Germplasm Banks: A Strategy for Future Food Security

Genetic resources are conserved because the risk of losing them is permanent, especially due to human action. Using different methods, samples are stored indefinitely so that they are available to future generations.

Germplasm Banks: A Strategy for Future Food Security
Seed conservation in germplasm banks. Photos: Snics

According to the Food and Agriculture Organization of the United Nations (FAO), food security is a universal human right; however, the increase in world population, the effects of climate change, and deficient production systems have led to an increase in food insecurity.

Germplasm banks were created as a strategy to face the increasingly near future where food shortages are recurrent, as well as the development of sustainable, efficient, and competitive production systems. Learn more about the role of genebanks.

What are germplasm banks?

Germplasm banks are repositories where seeds, tissues, or any other part of plants or animals are stored, to preserve the genetic biodiversity available. It has two purposes, one is to be able to do research on genetic improvement and at the same time to have a reserve of seeds at our disposal to face the effects of climate change.

Globally, there are millions of repositories that safeguard varied collections of a small part of the planet's biodiversity. The most recognized is the Svalbard Global Seed Vault, located in Norway; inside its security chambers are stored seeds of thousands of crop plants from all over the world.

Its objective is to preserve all the seeds of the planet, so that in case of the disappearance of a species as a result of a natural catastrophe or war conflict, a replica of the plant can be made. An example of this happened in 2015, during the war in Syria when the International Center for Agricultural Research in Drylands in Aleppo was the first organization to recover seeds from the vault.

Mexico has a great diversity of germplasm banks, including the collections of the International Maize and Wheat Improvement Center (CIMMYT), with more than 28 thousand maize and 150 thousand wheat seed collections; the National Plant Germplasm Bank (Bangev), whose database contains 8,337 specimens; the National Center for Genetic Resources (CNRG) of the National Institute of Forestry, Agriculture and Livestock Research (INIFAP), with a storage capacity of 800,000 accessions of different crops.

In addition, some higher education institutions such as the Universidad Autónoma de Nuevo León (UANL), the Iztacala School of Higher Education of the National Autonomous University of Mexico (UNAM), the Autonomous University of Queretaro, and the Autonomous University of Chapingo have germplasm banks to preserve genetic material or improve seeds without losing their original or native genetic code.

Germplasm banks: a food reserve for the future.
Germplasm banks: a food reserve for the future.

How are seeds preserved in genebanks?

The preservation of seeds, tissues, or plant or animal genetic material requires refrigeration rooms designed, built, and operated by specialists in the development of cold technology.

The method consists of controlling temperature, humidity, and lighting, this form of conservation is known as "ex-situ" or outside the natural environment of the species, it is sought that the seeds can withstand a humidity between 3 and 7 percent, as well as a temperature between -18 to -25 °C; while the preferred type of storage is usually the seed storage due to its practicality and low cost.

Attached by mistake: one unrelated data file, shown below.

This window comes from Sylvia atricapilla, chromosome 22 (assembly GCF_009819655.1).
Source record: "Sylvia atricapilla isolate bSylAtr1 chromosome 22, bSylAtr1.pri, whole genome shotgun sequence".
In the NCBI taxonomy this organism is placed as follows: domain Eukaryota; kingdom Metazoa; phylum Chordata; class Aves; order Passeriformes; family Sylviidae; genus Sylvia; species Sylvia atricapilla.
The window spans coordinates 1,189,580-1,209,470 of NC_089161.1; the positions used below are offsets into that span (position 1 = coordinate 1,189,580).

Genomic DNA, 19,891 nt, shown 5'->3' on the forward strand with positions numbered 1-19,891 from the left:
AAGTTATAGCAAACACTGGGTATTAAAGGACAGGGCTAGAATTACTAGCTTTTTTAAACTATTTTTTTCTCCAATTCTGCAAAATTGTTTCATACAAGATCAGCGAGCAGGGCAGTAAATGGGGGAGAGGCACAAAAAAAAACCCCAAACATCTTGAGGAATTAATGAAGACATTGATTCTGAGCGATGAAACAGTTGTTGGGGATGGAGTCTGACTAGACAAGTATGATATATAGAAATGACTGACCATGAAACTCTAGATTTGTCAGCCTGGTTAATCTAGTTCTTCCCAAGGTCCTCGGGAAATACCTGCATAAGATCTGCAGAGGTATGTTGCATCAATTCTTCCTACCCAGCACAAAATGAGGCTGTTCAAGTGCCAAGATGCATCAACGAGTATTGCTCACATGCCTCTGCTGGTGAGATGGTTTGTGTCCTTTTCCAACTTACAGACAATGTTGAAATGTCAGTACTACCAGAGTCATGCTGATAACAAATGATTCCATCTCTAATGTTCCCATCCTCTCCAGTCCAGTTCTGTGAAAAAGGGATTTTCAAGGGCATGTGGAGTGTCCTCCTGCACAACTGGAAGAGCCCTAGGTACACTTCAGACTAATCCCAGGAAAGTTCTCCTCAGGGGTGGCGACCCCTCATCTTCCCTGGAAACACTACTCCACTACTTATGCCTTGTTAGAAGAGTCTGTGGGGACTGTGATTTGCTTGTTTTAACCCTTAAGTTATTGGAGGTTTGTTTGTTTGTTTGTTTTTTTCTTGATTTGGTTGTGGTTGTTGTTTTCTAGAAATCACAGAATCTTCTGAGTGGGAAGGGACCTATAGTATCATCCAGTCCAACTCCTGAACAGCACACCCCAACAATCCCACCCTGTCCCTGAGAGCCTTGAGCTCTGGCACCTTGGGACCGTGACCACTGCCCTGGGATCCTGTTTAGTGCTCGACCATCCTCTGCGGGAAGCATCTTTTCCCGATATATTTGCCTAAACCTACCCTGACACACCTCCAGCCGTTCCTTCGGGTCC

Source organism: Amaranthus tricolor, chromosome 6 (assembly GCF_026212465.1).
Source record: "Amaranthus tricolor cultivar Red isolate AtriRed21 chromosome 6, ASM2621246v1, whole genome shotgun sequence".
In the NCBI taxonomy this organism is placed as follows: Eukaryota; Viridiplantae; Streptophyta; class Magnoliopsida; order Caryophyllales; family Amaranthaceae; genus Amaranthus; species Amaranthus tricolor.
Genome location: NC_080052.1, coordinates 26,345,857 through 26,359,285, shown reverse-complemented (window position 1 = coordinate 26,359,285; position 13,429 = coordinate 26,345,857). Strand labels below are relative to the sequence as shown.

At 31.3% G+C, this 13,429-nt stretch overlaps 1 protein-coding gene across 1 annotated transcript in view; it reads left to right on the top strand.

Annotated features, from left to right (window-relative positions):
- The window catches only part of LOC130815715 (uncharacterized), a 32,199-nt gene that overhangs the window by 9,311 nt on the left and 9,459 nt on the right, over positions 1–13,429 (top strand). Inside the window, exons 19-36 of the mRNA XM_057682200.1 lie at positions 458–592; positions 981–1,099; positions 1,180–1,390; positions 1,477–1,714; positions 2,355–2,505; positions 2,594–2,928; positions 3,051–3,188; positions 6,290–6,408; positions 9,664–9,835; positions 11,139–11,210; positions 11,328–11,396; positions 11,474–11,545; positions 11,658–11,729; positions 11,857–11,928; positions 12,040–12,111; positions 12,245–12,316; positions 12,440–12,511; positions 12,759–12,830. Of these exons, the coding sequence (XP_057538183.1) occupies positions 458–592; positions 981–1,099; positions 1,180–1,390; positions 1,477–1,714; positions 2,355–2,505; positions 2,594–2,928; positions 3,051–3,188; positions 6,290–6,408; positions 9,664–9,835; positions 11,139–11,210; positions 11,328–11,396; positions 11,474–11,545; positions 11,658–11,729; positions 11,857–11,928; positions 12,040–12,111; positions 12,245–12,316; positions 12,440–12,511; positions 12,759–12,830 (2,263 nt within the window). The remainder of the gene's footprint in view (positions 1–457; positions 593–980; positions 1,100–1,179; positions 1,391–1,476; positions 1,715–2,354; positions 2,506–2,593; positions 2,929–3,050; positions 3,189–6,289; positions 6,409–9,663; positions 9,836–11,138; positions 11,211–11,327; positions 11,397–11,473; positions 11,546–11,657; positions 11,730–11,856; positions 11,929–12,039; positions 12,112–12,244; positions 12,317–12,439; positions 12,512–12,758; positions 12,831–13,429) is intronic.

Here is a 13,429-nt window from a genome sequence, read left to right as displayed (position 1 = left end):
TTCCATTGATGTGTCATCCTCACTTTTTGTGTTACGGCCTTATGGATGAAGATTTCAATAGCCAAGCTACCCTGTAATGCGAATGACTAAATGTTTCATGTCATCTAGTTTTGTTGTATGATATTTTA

For the design of germplasm banks, simulation techniques are used to simulate thermal loads, moisture loads, and profiles of energy and drying demands throughout a typical day, taking into account climatic variations during a year.

In turn, bioclimatic methodologies are combined with air conditioning designs, dehumidification, and refrigeration through a cooling system with a compressor to maintain the required temperature with maximum efficiency and performance.

When they are removed from these germplasm banks, the seeds must continue to be viable, that is, they must continue to germinate until they reach the final product, and this viability can last up to 50 years, the greatest challenge faced by engineers in cold engineering technology, specialized in this field.

The conservation of seeds at low temperatures must allow obtaining a product in the best conditions as if they had never been refrigerated, therefore the quality of the seeds and their genetic, physical, sanitary, and physiological attributes must be evaluated so that they are not affected by the process. The operation of germplasm banks is based on the following:

  • Maintain at the disposal of geneticists and breeders of different crops, the necessary genes to increase yield, disease resistance, tolerance to abiotic stresses (cold, heat, or drought), nutritional quality, etc., in domesticated and cultivated species of productive interest.
  • Contribute to the preservation of the genetic diversity of native and naturalized species (mainly for forage use) in our country, whose populations may be considered at risk due to the impact of agricultural intensification and climate change.

Currently, there has been considerable progress in the technology used, improving the efficiency and performance of refrigeration equipment, by making use of simulation software for thermal loads, humidity, and energy profiles. It is a technology that not only affects us in the present but can improve lifestyle or food conditions for future generations.